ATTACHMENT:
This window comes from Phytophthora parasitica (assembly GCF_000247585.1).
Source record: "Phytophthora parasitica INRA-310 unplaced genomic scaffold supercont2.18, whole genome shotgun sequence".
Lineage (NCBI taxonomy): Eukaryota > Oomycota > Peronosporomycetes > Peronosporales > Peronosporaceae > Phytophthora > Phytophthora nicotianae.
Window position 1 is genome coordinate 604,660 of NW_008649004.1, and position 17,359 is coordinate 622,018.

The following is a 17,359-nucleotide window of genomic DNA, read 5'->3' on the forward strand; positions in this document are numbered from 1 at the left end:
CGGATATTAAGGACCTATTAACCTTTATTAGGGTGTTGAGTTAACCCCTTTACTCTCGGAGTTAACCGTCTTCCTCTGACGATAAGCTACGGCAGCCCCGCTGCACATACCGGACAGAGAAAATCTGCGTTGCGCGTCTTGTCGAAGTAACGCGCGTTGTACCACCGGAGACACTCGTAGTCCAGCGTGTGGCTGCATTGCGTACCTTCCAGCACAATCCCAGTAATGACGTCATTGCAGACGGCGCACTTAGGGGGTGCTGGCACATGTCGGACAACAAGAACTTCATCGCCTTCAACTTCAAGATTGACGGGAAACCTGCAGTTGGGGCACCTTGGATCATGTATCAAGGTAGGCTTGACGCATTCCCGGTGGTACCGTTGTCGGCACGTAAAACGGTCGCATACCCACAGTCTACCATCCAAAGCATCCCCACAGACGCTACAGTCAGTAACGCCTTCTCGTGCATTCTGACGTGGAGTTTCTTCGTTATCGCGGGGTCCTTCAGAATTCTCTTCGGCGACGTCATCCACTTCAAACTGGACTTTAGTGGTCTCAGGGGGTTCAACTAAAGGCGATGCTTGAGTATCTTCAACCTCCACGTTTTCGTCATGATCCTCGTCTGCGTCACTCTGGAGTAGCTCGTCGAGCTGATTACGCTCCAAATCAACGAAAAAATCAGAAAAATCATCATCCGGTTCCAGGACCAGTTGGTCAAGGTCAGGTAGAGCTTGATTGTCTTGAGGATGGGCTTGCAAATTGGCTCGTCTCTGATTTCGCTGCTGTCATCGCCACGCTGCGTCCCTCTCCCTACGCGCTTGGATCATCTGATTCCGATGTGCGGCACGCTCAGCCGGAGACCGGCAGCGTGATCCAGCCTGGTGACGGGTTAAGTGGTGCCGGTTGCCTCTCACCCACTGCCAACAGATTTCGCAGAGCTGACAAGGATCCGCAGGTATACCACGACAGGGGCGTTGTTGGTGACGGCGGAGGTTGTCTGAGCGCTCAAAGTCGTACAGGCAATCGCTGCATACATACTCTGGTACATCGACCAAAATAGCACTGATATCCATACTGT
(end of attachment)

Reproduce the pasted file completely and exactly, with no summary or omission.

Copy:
This window comes from Phytophthora parasitica (assembly GCF_000247585.1).
Source record: "Phytophthora parasitica INRA-310 unplaced genomic scaffold supercont2.18, whole genome shotgun sequence".
Lineage (NCBI taxonomy): Eukaryota > Oomycota > Peronosporomycetes > Peronosporales > Peronosporaceae > Phytophthora > Phytophthora nicotianae.
Window position 1 is genome coordinate 604,660 of NW_008649004.1, and position 17,359 is coordinate 622,018.

The following is a 17,359-nucleotide window of genomic DNA, read 5'->3' on the forward strand; positions in this document are numbered from 1 at the left end:
CGGATATTAAGGACCTATTAACCTTTATTAGGGTGTTGAGTTAACCCCTTTACTCTCGGAGTTAACCGTCTTCCTCTGACGATAAGCTACGGCAGCCCCGCTGCACATACCGGACAGAGAAAATCTGCGTTGCGCGTCTTGTCGAAGTAACGCGCGTTGTACCACCGGAGACACTCGTAGTCCAGCGTGTGGCTGCATTGCGTACCTTCCAGCACAATCCCAGTAATGACGTCATTGCAGACGGCGCACTTAGGGGGTGCTGGCACATGTCGGACAACAAGAACTTCATCGCCTTCAACTTCAAGATTGACGGGAAACCTGCAGTTGGGGCACCTTGGATCATGTATCAAGGTAGGCTTGACGCATTCCCGGTGGTACCGTTGTCGGCACGTAAAACGGTCGCATACCCACAGTCTACCATCCAAAGCATCCCCACAGACGCTACAGTCAGTAACGCCTTCTCGTGCATTCTGACGTGGAGTTTCTTCGTTATCGCGGGGTCCTTCAGAATTCTCTTCGGCGACGTCATCCACTTCAAACTGGACTTTAGTGGTCTCAGGGGGTTCAACTAAAGGCGATGCTTGAGTATCTTCAACCTCCACGTTTTCGTCATGATCCTCGTCTGCGTCACTCTGGAGTAGCTCGTCGAGCTGATTACGCTCCAAATCAACGAAAAAATCAGAAAAATCATCATCCGGTTCCAGGACCAGTTGGTCAAGGTCAGGTAGAGCTTGATTGTCTTGAGGATGGGCTTGCAAATTGGCTCGTCTCTGATTTCGCTGCTGTCATCGCCACGCTGCGTCCCTCTCCCTACGCGCTTGGATCATCTGATTCCGATGTGCGGCACGCTCAGCCGGAGACCGGCAGCGTGATCCAGCCTGGTGACGGGTTAAGTGGTGCCGGTTGCCTCTCACCCACTGCCAACAGATTTCGCAGAGCTGACAAGGATCCGCAGGTATACCACGACAGGGGCGTTGTTGGTGACGGCGGAGGTTGTCTGAGCGCTCAAAGTCGTACAGGCAATCGCTGCATACATACTCTGGTACATCGACCAAAATAGCACTGATATCCATACTGT